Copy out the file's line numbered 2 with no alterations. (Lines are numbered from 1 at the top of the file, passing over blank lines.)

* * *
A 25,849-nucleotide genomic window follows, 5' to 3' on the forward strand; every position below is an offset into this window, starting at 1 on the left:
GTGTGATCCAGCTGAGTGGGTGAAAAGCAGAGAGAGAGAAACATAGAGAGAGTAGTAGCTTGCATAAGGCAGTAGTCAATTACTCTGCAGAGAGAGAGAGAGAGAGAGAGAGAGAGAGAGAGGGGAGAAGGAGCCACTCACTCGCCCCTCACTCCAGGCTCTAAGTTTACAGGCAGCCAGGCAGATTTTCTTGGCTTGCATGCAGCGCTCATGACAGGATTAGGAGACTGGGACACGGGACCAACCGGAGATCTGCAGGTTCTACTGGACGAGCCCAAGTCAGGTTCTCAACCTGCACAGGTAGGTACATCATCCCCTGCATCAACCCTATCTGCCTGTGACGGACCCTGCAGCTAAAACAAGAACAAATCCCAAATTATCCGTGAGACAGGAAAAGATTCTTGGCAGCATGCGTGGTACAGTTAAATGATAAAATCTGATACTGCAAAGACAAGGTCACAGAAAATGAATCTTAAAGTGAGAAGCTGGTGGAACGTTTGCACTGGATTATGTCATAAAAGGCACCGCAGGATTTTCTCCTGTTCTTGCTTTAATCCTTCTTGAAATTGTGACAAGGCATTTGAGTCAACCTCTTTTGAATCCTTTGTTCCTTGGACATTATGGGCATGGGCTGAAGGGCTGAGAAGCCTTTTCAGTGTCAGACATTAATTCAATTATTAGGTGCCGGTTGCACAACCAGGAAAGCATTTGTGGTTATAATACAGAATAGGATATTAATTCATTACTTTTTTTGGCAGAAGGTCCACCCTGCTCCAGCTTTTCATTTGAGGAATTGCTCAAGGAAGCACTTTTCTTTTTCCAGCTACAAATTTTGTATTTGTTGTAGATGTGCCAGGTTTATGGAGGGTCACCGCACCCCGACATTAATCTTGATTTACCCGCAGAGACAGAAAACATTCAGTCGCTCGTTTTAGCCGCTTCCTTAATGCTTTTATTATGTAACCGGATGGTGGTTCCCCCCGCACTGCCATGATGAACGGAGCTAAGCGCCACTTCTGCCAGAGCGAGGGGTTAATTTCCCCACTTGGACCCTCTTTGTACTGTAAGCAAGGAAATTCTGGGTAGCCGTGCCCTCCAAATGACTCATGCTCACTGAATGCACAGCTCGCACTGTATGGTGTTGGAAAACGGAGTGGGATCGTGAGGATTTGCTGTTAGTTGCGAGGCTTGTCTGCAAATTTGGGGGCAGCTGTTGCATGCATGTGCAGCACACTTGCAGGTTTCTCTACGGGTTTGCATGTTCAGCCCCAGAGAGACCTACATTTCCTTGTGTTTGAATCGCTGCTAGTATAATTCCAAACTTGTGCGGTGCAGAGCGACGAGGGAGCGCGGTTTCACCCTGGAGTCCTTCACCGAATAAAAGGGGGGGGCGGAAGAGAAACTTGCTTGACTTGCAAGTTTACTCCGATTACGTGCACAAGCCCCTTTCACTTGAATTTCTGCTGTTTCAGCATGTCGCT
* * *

GTGTGATCCAGCTGAGTGGGTGAAAAGCAGAGAGAGAGAAACATAGAGAGAGTAGTAGCTTGCATAAGGCAGTAGTCAATTACTCTGCAGAGAGAGAGAGAGAGAGAGAGAGAGAGAGAGAGGGGAGAAGGAGCCACTCACTCGCCCCTCACTCCAGGCTCTAAGTTTACAGGCAGCCAGGCAGATTTTCTTGGCTTGCATGCAGCGCTCATGACAGGATTAGGAGACTGGGACACGGGACCAACCGGAGATCTGCAGGTTCTACTGGACGAGCCCAAGTCAGGTTCTCAACCTGCACAGGTAGGTACATCATCCCCTGCATCAACCCTATCTGCCTGTGACGGACCCTGCAGCTAAAACAAGAACAAATCCCAAATTATCCGTGAGACAGGAAAAGATTCTTGGCAGCATGCGTGGTACAGTTAAATGATAAAATCTGATACTGCAAAGACAAGGTCACAGAAAATGAATCTTAAAGTGAGAAGCTGGTGGAACGTTTGCACTGGATTATGTCATAAAAGGCACCGCAGGATTTTCTCCTGTTCTTGCTTTAATCCTTCTTGAAATTGTGACAAGGCATTTGAGTCAACCTCTTTTGAATCCTTTGTTCCTTGGACATTATGGGCATGGGCTGAAGGGCTGAGAAGCCTTTTCAGTGTCAGACATTAATTCAATTATTAGGTGCCGGTTGCACAACCAGGAAAGCATTTGTGGTTATAATACAGAATAGGATATTAATTCATTACTTTTTTTGGCAGAAGGTCCACCCTGCTCCAGCTTTTCATTTGAGGAATTGCTCAAGGAAGCACTTTTCTTTTTCCAGCTACAAATTTTGTATTTGTTGTAGATGTGCCAGGTTTATGGAGGGTCACCGCACCCCGACATTAATCTTGATTTACCCGCAGAGACAGAAAACATTCAGTCGCTCGTTTTAGCCGCTTCCTTAATGCTTTTATTATGTAACCGGATGGTGGTTCCCCCCGCACTGCCATGATGAACGGAGCTAAGCGCCACTTCTGCCAGAGCGAGGGGTTAATTTCCCCACTTGGACCCTCTTTGTACTGTAAGCAAGGAAATTCTGGGTAGCCGTGCCCTCCAAATGACTCATGCTCACTGAATGCACAGCTCGCACTGTATGGTGTTGGAAAACGGAGTGGGATCGTGAGGATTTGCTGTTAGTTGCGAGGCTTGTCTGCAAATTTGGGGGCAGCTGTTGCATGCATGTGCAGCACACTTGCAGGTTTCTCTACGGGTTTGCATGTTCAGCCCCAGAGAGACCTACATTTCCTTGTGTTTGAATCGCTGCTAGTATAATTCCAAACTTGTGCGGTGCAGAGCGACGAGGGAGCGCGGTTTCACCCTGGAGTCCTTCACCGAATAAAAGGGGGGGGCGGAAGAGAAACTTGCTTGACTTGCAAGTTTACTCCGATTACGTGCACAAGCCCCTTTCACTTGAATTTCTGCTGTTTCAGCATGTCGCT